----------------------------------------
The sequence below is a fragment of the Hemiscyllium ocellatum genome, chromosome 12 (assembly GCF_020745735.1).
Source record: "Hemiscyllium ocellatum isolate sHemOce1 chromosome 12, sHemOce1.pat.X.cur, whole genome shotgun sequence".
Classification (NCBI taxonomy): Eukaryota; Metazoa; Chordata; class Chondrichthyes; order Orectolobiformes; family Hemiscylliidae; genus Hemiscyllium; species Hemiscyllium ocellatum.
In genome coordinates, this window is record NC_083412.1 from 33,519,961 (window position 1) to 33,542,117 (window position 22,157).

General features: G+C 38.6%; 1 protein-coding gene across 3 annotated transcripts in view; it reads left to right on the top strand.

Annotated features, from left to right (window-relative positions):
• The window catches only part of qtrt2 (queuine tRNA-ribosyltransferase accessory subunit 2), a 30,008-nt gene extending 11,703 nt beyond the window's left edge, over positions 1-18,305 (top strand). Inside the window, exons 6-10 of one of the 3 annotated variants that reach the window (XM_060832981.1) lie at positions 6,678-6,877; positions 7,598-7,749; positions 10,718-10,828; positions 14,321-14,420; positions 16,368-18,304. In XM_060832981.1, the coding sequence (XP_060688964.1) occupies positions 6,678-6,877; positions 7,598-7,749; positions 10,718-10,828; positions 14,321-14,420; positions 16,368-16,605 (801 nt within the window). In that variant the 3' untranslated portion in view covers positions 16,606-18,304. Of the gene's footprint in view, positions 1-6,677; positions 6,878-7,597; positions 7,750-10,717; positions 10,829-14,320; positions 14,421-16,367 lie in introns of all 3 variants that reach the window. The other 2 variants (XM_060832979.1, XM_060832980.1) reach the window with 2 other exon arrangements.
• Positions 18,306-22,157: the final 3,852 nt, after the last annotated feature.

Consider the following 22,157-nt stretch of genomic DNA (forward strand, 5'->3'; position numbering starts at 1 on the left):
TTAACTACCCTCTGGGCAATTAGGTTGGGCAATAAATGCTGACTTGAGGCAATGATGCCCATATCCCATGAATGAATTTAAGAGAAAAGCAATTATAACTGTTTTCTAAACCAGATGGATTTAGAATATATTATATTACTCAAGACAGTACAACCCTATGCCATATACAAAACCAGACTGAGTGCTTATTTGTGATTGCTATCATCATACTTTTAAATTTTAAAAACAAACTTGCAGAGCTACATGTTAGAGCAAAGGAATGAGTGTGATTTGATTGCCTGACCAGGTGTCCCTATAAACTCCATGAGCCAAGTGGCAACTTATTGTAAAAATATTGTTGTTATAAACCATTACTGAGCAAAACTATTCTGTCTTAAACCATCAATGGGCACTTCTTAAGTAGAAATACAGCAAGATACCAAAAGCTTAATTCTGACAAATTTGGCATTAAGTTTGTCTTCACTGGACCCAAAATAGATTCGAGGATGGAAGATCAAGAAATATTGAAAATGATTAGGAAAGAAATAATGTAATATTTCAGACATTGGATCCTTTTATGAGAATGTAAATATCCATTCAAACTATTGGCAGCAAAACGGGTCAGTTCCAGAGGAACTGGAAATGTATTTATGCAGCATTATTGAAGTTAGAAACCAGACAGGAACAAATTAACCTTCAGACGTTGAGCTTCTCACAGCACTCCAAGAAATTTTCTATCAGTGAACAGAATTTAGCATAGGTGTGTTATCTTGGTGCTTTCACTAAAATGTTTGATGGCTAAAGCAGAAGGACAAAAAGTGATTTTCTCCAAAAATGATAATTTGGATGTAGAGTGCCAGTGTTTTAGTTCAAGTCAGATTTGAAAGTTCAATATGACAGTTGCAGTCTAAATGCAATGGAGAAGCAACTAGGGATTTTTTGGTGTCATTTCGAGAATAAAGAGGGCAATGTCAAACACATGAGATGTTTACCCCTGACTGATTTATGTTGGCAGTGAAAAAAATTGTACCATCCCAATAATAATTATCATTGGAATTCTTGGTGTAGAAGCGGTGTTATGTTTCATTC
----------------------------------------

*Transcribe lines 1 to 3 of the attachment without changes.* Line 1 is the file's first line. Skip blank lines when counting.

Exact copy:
The sequence below is a fragment of the Hemiscyllium ocellatum genome, chromosome 12 (assembly GCF_020745735.1).
Source record: "Hemiscyllium ocellatum isolate sHemOce1 chromosome 12, sHemOce1.pat.X.cur, whole genome shotgun sequence".
Classification (NCBI taxonomy): Eukaryota; Metazoa; Chordata; class Chondrichthyes; order Orectolobiformes; family Hemiscylliidae; genus Hemiscyllium; species Hemiscyllium ocellatum.